Osage Nation hosts first-ever College Day

The Department of Education hosted their first-ever Osage Nation College Orientation Day for junior and senior high school students from Pawhuska, Hominy, Barnsdall, Woodland, Cleveland, Skiatook and Wynona.

“The orientation day is to prepare the students for the classes they are about to take, how to read a college course syllabi, go over good study habits and basically, how to be a college student,” said Ida Doyle, education department director.

This is the third year the education department has partnered with Tulsa Community College in offering concurrent enrollment classes for high school juniors and seniors. All classes offered through TCC can transfer to larger colleges and universities in the state.

Classes offered include Comp I, Comp II, U.S. History, Government, Speech, Psychology, Spanish, Spanish II, College Algebra, Computer Applications and more. Classes are scheduled for Mondays, Wednesdays and Fridays and are 50 minutes long, as an entry level college class would be.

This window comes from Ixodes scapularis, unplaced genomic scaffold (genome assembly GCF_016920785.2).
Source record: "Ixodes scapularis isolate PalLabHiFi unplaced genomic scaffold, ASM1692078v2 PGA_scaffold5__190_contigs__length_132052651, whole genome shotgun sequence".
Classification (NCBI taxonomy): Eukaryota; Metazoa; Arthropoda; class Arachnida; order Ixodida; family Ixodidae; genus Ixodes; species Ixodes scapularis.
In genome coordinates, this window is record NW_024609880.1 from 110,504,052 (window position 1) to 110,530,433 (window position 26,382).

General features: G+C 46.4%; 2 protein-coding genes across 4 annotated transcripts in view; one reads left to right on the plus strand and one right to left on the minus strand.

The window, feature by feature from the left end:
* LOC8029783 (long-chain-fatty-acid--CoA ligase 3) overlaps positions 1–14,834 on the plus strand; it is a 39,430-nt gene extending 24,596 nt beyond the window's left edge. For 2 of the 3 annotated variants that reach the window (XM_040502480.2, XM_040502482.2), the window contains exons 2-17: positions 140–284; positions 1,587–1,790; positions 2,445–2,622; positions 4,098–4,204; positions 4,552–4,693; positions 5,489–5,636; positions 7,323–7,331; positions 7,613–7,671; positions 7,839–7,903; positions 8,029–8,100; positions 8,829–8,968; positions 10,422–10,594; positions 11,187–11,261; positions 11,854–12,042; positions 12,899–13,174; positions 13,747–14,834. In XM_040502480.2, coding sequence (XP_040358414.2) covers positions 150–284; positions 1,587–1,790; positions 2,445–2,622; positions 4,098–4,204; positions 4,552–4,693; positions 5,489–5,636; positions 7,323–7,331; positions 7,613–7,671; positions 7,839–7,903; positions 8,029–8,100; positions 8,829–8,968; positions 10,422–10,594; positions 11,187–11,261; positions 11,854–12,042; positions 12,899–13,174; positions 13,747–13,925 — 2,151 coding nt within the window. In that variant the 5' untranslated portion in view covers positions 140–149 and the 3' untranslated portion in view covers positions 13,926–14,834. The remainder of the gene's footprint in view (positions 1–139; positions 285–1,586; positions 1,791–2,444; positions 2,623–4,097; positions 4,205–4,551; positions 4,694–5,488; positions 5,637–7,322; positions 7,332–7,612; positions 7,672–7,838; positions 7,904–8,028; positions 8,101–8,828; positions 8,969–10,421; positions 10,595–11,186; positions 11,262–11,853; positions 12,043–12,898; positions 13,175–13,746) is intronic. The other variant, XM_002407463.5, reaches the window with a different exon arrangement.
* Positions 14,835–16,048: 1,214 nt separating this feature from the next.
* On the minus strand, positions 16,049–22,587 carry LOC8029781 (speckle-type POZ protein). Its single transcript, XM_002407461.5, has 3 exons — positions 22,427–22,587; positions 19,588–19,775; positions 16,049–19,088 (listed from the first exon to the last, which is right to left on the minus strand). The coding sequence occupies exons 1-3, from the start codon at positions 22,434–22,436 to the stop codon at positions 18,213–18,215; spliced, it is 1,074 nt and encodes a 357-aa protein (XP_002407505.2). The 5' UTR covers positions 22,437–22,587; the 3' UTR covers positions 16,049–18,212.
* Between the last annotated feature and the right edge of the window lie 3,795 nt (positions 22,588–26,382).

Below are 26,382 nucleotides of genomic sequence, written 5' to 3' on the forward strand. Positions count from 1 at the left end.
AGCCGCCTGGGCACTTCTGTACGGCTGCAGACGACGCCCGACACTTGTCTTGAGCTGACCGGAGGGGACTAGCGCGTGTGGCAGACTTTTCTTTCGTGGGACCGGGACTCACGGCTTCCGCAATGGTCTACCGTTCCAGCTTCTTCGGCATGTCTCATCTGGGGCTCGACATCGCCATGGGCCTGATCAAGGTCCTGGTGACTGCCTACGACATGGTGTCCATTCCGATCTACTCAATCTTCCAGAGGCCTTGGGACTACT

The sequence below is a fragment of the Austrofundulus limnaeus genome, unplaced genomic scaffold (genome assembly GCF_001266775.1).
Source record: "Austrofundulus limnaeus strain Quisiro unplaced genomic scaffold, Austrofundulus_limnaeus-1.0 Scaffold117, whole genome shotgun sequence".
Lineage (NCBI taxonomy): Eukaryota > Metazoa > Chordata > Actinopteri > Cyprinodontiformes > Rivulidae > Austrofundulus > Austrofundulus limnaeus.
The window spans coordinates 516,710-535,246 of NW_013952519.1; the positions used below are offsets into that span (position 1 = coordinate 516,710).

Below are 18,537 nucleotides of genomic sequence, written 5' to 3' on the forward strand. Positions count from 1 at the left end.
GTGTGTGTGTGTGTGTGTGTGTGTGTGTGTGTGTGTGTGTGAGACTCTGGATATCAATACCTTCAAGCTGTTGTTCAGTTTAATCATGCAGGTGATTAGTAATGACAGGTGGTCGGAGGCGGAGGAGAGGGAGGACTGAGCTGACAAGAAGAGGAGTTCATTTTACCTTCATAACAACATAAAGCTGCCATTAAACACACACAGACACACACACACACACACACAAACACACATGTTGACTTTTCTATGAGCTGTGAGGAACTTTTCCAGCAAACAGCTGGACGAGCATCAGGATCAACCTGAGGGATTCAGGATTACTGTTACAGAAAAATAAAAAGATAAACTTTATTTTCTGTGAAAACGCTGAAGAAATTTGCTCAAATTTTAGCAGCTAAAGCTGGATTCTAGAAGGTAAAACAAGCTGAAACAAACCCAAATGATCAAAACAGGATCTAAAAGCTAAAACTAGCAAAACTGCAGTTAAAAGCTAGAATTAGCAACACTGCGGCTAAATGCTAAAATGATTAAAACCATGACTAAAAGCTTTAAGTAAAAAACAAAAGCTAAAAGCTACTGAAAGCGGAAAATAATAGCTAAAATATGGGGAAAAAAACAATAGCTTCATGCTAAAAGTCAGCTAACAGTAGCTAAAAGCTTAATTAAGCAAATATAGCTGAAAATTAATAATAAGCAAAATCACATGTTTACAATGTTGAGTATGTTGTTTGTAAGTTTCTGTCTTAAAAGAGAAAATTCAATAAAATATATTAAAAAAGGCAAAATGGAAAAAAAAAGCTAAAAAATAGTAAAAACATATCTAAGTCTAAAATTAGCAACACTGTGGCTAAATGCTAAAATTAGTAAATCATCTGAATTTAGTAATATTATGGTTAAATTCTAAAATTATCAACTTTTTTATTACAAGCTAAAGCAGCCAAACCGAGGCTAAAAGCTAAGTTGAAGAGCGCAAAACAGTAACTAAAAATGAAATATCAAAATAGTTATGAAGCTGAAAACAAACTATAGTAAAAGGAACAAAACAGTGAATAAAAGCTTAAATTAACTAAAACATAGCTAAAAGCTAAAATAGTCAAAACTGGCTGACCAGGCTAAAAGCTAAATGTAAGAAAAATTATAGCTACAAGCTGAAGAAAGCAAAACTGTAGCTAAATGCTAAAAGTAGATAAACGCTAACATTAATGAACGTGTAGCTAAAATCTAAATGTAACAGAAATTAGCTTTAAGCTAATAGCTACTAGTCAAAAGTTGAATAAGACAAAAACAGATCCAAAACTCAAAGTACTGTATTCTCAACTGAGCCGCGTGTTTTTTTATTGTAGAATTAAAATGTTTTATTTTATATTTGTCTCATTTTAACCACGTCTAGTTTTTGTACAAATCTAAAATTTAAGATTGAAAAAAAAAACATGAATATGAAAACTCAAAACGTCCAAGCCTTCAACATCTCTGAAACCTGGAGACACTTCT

The education department is also looking into offering lab courses like chemistry because many of the schools in the county don’t offer it due to lack of teachers and compensation for those teachers.

An adjunct faculty member or a TCC instructor teaches all classes, she said. Doyle finds the kids do better with an instructor instead of courses online.

“If a student begins our program the summer of their sophomore year and stays with it through their senior year, they’ll graduate high school with 42 college credits,” Doyle said. “That will save them money and time when they get to the college of their choice and hopefully have given them the experience they need to be a step ahead in transitioning to college life.” 

On the morning of the orientation day students arrived for registration, ate breakfast and visited with friends. Afterward, TCC staff and education department staff helped students evaluate their educational goals, interests in possible college majors.

Members of the community can also take the courses, Doyle said. Currently six people from surrounding communities take advantage of the classes.

“I think when the kids get to college, and they didn’t go through concurrent enrollment classes, I think they get bored. So once they get to college they’re taking classes they’re interested in,” Doyle said. “We hope that after the concurrent classes they’ve taken here it will increase their ability to stay and they’ll complete their degrees.”